Sunday, November 24, 2013

The Founding Flies by Mike Valla. Reviewed by Friend of the Fly


I often wonder about the origination of certain fly patterns and the reasoning behind their design. I acknowledge that the introduction of certain aspects of a popular fly had their place and time; hence it would be helpful if we could somehow delve into the mind of each flies creator, which might help us understand why they chose a particular material or technique. For instance, some may ponder the significance of the Royal Coachman's uncanny use of red floss or the Prince Nymph's impressionistic  looking white biot wings.

Well, seek no further. Mike Valla presents a profound analogy of 43 of some of the greatest and most influential American fly tiers in his 2013 release of TheFounding Flies: 43 American Masters: Their Patterns and Influences. Valla provides a clear and concise illustration of key fly tiers such as Ray Bergman, Cal Bird and Lee Wolff, covering a period from the mid - 1880s to the late 1960s. This is not only a historic account of fly tying, but a quite interesting depiction of each masters character and how their lives were affected by fly tying. Excellent quality photos of both original and replicated patterns are shown throughout each chapter. The book ends with recipes for 300 of the flies portrayed throughout the book.



Image from Copperfly Web site: http://copperfly.net/the-founding-flies-by-mike-valla/
 
 
I would highly recommend The Founding Flies to any serious fly tier who is looking to progress in tying both old and new designs. The books historical account provides a solid foundation, which I think is crucial in any skill. Skimming through the book, I think that you will find that certain master tiers will be more relative than others. You will relate to some concepts and perhaps not agree so much on others. Nevertheless, Whether or not the ultimate fly has been produced, ultimately this book will aid in gaining a deep perspective on the evolution of fly tying, which I think will be beneficial in the creative stages of your fly tying.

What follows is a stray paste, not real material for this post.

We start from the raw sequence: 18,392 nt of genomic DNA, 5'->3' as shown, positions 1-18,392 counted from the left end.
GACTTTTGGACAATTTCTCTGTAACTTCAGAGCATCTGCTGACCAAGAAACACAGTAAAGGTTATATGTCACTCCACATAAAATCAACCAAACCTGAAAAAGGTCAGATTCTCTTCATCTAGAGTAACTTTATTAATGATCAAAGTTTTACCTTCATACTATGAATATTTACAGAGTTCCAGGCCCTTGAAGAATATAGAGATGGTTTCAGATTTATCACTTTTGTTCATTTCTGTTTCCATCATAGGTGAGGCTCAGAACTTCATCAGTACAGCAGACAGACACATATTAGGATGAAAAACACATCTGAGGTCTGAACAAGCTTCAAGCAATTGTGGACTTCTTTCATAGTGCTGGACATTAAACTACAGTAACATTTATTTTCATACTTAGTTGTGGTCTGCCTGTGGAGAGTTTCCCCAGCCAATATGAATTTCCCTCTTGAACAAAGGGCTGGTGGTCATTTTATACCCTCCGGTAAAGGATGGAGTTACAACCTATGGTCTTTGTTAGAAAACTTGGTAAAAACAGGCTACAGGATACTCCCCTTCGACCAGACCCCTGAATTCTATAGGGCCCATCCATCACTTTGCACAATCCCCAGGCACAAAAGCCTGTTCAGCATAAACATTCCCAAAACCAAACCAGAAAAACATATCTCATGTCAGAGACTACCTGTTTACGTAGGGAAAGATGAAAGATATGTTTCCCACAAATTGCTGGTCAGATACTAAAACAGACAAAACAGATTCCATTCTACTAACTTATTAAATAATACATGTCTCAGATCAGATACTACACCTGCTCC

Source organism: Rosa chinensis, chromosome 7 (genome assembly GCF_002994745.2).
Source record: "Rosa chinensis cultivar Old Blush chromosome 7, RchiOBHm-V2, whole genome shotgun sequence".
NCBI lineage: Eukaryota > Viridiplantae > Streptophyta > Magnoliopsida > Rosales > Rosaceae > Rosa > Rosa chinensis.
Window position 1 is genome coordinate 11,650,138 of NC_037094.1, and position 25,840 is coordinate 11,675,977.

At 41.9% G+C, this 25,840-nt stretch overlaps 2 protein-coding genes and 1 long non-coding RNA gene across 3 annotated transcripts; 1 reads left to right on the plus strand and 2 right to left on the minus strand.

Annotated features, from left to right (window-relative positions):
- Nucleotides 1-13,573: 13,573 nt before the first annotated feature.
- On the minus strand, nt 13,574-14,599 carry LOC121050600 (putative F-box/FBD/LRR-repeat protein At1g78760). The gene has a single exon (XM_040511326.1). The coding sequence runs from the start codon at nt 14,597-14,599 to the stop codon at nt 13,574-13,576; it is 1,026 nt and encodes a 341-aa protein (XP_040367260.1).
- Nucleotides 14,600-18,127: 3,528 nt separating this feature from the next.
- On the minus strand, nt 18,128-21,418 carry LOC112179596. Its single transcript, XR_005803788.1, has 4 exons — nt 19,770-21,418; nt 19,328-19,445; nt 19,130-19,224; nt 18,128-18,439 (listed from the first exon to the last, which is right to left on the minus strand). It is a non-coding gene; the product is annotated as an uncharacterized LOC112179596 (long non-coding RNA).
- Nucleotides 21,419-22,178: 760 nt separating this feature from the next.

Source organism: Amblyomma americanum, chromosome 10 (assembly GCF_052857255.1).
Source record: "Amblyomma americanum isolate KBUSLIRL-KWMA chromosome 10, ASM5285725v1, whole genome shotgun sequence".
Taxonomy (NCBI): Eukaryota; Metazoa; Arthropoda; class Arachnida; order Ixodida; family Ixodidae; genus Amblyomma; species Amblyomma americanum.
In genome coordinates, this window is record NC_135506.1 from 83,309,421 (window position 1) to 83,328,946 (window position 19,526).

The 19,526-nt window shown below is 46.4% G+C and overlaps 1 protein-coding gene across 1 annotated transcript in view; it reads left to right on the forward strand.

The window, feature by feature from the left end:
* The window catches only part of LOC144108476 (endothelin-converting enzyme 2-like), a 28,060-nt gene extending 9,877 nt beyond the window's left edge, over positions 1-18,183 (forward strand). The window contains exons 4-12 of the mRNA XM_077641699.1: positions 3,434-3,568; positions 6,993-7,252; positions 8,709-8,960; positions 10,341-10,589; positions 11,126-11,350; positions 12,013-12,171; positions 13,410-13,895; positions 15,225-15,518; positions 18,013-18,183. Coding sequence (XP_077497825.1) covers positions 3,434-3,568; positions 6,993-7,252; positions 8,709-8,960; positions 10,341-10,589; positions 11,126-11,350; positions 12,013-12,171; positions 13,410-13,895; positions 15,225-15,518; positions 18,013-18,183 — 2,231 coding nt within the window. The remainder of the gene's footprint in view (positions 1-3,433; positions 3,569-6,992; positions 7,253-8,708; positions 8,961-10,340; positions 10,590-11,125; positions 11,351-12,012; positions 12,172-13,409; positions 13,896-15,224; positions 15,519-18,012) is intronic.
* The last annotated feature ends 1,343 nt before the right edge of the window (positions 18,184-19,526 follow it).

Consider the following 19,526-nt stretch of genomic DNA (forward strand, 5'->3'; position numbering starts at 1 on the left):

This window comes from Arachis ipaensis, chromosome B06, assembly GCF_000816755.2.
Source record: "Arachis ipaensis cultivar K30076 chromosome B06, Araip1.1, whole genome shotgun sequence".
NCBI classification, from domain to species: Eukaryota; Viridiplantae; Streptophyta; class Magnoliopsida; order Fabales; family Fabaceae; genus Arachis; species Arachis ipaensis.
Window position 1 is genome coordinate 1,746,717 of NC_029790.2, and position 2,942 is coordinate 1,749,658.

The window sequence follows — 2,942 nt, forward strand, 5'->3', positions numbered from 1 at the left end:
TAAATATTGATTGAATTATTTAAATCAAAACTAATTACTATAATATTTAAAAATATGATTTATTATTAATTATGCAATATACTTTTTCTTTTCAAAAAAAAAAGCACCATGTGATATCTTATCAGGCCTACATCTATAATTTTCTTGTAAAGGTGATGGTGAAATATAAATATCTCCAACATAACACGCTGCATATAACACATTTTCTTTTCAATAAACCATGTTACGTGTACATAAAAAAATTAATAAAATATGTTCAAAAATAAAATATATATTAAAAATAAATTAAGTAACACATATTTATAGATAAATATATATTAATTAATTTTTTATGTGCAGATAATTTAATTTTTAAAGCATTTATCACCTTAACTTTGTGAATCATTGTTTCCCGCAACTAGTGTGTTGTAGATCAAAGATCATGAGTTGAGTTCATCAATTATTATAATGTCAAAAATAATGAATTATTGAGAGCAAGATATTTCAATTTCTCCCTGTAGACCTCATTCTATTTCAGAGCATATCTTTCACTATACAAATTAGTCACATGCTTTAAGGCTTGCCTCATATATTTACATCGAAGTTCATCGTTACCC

Monday, November 18, 2013

Lil Gold Stone Jig




Added another jig to my arsenal. Euro - inspired, the Lil Gold Stone is my replication of Little Golden Stonefly nymphs that are found in my local tributary throughout the year. I used a subtle, but similar technique for the shell-back that is used in Skip Morris's Brick Back Caddis. Hope you enjoy the unique video tutorial.



Lil Gold Stone

















 

Materials
Hook: #8 - #10 Jig Hook
Thread: Black UTC 70
Tail: Dark Brown Pheasant Tail
Body: Amber Scud Dubbin
Shell Back: Brown Antron
Ribbing: 6LB Monofilament
Thorax: Amber Scud Dubbin with Black Hare's Ear
Head: Black Nickel Tungsten Bead









Tuesday, November 12, 2013

Polish Woven Nymph


Tied up some Vladi styled Polish Woven nymphs after watching the DVD European Nymphing with Jack Dennis & Vladi. According to Bob Petti at the Global FlyFisher Web site, during the mid 90's, these flies drove the masses to their local craft stores in search of weaving materials, which make these flies so extraordinary. Is it possible that the trend was largely a consequence of Vladi Trzebunia and the Polish World Champion Team origination and utilization of the fly?

Polish Woven Nymphs
 
The objective of the fly is to reach the stream bottom, as it is primarily used as a point fly in a two to three fly nymphing system. In this regards, the inner guts of the fly are made-up of wrapped wire; beads of tungsted are often used at the head of the fly for additional weight. The magic of the fly seems to come from the segmented and color separated appearance that is the product of the Polish woven technique. For these flies I used DMC Six-Strand Floss, which is cheap and effective. The middle fly was wrapped with burnt orange and brown antron. Essentially, the colors and materials that can be used are endless and I highly recommend watching the aformentioned video to grasp the technique. Thanks Vladi!